Skip to main content

Remotely controlled M1A2 Abrams Main Battle Tank tested

A new unmanned version of the M1A2 Abrams main battle tank recently underwent testing in Yakima, Washington, Kyle Mizokami reports on Popular Mechanics. The Robotic Complex Breach Concept (RCBC) vehicle was designed to clear minefields and battlefield obstacles ahead of a ground assault.

Remotely controlled M1A2 Abrams Main Battle Tank tested

RCBC during the Joint Warfighting Assessment, without reactive armor boxes on the superstructure (Picture source: USMC/Lance Cpl. Nathaniel Q. Hamilton)

When the U.S. Army developed a new vehicle designed to literally blast and plow its way through enemy defenses, the M1150 Assault Breacher Vehicle, it decided only the M1A2 Abrams main battle tank was resistant enough to survive on the front line. The Assault Breacher Vehicle removes the vehicle’s turret and main gun and instead adds a mine plow, dozer blade, ordnance removal charges, and an explosive mine-clearing system.

The ABV can plow through wire barriers, fill trenches, blow a lane through minefields with a rocket-propelled linear explosive charge, and smash anti-tank barriers. The ABV increases protection versus anti-tank rockets and missiles with reactive armor boxes bolted to the superstructure.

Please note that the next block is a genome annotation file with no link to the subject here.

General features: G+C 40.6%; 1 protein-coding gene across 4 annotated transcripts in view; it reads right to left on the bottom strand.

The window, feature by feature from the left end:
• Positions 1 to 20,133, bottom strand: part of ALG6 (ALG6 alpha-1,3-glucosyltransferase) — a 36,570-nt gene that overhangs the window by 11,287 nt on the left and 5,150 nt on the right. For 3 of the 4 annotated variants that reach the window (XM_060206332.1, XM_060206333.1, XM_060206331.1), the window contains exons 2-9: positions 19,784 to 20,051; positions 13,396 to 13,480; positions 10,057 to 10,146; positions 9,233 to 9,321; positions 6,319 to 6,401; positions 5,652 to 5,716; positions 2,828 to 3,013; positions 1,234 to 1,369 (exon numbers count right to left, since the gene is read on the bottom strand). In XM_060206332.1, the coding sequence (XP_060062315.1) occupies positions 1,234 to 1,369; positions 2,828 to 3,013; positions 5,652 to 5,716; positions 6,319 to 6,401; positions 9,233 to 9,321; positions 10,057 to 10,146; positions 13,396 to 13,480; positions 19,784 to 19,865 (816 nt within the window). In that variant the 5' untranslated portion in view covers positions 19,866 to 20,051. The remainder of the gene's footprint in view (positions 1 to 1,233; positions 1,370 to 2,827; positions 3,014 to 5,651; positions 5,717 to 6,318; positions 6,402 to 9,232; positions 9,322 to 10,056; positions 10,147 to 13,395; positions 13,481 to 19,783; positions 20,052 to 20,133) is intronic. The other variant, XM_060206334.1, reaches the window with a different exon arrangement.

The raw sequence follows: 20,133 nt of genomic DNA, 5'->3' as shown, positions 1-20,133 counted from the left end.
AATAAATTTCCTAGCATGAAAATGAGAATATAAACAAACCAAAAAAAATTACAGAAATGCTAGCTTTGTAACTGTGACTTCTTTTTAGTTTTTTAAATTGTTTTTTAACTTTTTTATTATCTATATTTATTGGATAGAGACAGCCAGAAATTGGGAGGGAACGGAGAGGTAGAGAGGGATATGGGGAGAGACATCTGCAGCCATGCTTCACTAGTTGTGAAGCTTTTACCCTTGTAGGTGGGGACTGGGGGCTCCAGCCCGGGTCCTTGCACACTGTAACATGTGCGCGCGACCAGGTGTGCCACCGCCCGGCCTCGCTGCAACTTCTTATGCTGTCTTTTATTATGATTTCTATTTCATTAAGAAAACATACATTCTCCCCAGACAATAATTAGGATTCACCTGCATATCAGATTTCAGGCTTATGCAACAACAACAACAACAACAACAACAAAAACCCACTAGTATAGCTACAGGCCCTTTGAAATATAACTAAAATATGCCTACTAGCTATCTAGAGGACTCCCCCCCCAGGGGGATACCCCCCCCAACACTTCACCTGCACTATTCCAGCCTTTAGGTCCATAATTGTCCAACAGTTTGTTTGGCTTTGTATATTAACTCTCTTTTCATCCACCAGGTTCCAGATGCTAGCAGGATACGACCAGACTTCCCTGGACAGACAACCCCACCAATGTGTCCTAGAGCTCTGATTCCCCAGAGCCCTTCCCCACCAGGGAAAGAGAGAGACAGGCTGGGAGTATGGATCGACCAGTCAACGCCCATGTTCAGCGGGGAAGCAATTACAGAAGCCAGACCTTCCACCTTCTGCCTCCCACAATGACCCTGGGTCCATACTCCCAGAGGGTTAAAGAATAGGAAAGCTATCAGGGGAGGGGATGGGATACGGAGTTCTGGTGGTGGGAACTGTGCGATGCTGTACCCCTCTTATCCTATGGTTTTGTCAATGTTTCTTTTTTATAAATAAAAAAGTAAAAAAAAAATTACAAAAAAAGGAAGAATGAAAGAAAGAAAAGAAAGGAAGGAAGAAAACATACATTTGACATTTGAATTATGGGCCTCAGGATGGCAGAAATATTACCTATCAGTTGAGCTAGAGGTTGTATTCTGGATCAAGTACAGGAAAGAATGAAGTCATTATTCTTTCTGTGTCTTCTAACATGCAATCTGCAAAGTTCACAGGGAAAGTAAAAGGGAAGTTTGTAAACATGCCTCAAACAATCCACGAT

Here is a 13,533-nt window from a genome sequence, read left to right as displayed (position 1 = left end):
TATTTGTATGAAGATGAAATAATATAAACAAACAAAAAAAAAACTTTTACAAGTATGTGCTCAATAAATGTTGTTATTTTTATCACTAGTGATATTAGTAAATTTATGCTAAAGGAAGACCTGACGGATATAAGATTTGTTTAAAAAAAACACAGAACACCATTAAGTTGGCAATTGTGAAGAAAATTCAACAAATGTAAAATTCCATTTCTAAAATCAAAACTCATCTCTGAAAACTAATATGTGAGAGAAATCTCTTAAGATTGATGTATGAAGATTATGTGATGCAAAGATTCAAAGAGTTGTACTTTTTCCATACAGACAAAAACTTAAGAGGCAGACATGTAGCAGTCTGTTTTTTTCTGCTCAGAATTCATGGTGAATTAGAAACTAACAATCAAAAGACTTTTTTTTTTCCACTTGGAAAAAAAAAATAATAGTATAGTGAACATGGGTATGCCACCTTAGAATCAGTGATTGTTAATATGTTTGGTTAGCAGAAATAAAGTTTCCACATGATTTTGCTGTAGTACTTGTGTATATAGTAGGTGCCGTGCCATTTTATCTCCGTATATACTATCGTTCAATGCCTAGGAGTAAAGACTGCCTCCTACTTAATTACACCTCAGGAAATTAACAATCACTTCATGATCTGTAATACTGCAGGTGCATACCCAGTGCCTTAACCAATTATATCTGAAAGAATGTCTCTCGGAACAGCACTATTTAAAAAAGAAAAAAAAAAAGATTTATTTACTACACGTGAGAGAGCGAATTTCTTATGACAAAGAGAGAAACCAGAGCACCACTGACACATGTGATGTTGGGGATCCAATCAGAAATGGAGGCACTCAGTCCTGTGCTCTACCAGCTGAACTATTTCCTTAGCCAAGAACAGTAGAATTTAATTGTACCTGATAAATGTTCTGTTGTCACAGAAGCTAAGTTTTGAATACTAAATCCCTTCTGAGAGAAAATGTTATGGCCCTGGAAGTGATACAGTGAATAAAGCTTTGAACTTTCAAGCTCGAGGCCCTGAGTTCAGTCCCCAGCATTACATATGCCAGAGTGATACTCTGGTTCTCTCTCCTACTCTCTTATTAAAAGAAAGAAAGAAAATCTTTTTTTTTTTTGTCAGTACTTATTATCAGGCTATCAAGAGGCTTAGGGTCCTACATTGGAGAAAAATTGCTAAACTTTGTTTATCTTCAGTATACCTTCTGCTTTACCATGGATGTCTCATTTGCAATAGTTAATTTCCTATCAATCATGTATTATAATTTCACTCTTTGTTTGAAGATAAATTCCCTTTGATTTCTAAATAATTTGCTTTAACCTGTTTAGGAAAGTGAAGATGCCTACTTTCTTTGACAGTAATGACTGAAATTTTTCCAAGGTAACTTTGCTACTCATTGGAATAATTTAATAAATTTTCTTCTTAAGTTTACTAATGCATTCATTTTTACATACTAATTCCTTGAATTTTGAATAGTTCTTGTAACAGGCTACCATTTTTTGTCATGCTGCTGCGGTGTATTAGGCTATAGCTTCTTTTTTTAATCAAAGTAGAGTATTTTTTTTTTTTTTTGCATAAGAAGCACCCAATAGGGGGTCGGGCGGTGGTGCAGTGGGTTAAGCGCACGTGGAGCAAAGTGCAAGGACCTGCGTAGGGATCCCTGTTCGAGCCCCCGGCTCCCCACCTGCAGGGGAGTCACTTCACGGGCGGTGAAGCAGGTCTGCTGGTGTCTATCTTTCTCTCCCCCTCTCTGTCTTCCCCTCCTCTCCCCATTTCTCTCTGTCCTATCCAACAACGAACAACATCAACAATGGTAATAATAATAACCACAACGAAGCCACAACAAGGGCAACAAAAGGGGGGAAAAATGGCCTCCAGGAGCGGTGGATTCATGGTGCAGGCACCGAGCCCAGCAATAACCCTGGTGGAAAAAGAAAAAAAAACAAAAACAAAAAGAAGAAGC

A new vehicle, the Robotic Complex Breach Concept vehicle (RCBC) takes the M1150 Assault Breacher Vehicle and makes it work without a human crew, the vehicle being remotely operated by a soldier. The Assault Breacher Vehicle was already wired with a full suite of outward-facing cameras to allow soldiers inside the vehicle to do their job, so these cameras were probably just linked to a wireless networking system. A remote steering and equipment operation system was added to the vehicle and the ABV became the RCBC.

The RCBC is currently undergoing testing by the US Marine Corps at the Yakima Training Center, Kyle Mizokami reports. The JWA is a field exercise where the U.S. Army and U.S. Marine Corps are testing future technologies for possible deployment, including robotic technologies which are to be considerably developed, especially since one of the requirements for the Army’s M2 Bradley replacement is the ability to operate unmanned.

Incidentally, electromagnetic interference from the JWA is so strong it is affecting older garage door remote controls in nearby communities.


Copyright © 2019 - 2024 Army Recognition | Webdesign by Zzam